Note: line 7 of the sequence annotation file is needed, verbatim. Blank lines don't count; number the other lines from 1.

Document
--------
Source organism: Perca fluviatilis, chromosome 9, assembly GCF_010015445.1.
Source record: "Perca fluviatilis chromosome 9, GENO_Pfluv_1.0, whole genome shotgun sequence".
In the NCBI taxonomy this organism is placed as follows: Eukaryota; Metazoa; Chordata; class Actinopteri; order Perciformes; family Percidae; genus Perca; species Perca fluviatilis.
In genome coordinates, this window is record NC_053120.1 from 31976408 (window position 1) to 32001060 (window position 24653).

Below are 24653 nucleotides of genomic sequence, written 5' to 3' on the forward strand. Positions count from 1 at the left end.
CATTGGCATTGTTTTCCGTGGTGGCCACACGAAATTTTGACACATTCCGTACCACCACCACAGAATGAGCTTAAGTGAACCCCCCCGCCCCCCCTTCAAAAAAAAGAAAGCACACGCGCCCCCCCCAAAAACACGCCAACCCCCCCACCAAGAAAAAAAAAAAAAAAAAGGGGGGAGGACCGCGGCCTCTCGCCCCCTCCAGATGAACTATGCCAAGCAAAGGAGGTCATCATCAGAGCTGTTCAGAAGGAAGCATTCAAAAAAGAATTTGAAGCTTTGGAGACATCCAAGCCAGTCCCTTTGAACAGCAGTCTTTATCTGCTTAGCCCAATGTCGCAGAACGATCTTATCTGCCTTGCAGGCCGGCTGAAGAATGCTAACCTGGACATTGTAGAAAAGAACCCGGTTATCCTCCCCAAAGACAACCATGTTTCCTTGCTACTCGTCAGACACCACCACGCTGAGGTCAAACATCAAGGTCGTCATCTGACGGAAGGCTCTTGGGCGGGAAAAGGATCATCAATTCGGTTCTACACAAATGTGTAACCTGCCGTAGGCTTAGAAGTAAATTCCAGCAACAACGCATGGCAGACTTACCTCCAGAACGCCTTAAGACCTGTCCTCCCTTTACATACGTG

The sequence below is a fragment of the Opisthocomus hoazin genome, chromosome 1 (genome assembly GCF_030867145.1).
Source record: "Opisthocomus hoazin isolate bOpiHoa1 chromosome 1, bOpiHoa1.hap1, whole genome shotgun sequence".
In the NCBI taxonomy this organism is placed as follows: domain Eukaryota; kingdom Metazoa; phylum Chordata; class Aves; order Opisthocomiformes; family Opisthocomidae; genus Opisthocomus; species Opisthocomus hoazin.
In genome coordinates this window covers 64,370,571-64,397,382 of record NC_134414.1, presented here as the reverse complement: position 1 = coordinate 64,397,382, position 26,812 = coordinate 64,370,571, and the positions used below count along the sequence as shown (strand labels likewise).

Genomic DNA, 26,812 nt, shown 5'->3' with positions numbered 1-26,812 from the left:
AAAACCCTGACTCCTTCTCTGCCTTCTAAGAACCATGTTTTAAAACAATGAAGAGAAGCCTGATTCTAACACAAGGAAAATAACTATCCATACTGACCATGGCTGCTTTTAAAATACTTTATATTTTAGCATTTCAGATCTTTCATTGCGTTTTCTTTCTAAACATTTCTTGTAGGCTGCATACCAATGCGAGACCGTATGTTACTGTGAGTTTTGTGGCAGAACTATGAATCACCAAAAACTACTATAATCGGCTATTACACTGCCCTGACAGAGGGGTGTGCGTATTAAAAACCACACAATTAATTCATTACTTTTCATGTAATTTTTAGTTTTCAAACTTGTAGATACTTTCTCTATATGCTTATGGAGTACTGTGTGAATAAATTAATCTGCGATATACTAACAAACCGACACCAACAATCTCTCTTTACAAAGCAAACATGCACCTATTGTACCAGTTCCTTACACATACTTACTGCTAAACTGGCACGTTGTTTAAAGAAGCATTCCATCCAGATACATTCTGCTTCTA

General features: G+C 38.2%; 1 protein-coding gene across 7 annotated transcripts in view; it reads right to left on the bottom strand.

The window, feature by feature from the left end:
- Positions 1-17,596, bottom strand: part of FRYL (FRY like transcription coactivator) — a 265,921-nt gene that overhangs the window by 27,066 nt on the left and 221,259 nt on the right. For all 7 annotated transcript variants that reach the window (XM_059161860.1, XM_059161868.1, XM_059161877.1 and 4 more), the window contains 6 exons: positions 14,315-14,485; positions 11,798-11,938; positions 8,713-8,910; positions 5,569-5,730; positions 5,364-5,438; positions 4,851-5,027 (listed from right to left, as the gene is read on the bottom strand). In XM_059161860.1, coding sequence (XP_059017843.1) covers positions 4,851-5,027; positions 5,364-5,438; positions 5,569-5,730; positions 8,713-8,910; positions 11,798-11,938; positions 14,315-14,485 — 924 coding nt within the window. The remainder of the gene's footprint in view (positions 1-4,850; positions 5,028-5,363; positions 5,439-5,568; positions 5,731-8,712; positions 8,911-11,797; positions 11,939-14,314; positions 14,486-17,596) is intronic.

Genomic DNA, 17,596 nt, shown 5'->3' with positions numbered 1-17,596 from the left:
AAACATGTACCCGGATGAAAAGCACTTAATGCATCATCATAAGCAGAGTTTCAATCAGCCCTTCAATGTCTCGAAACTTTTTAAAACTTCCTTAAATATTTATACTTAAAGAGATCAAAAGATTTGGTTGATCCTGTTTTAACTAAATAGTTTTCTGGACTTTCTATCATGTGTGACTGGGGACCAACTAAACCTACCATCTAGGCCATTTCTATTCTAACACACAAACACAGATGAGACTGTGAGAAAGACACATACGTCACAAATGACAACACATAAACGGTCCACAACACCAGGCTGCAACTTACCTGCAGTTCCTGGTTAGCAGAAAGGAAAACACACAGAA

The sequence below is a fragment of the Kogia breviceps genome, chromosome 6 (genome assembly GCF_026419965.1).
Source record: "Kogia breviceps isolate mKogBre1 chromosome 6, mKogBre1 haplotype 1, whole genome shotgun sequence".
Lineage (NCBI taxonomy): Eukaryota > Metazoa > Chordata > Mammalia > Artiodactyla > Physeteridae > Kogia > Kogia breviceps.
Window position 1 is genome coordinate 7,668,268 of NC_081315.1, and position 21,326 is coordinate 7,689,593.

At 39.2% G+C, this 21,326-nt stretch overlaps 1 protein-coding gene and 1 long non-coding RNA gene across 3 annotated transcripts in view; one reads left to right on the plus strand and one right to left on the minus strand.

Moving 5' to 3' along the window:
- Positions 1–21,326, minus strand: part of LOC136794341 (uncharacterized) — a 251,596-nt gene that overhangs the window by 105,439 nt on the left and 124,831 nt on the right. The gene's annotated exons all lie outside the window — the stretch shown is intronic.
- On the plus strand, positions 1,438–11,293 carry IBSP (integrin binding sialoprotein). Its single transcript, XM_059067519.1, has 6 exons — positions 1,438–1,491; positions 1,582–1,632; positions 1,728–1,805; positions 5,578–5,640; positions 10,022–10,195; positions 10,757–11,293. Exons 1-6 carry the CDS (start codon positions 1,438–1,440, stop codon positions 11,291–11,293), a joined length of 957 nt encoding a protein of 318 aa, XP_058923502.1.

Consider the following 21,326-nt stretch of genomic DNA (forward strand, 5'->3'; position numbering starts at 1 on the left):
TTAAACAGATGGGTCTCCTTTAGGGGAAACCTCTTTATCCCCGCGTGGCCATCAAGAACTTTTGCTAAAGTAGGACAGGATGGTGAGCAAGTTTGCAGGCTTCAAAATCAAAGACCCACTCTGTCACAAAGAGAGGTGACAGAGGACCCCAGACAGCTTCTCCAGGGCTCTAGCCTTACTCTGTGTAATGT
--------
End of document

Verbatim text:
The sequence below is a fragment of the Opisthocomus hoazin genome, chromosome 1 (genome assembly GCF_030867145.1).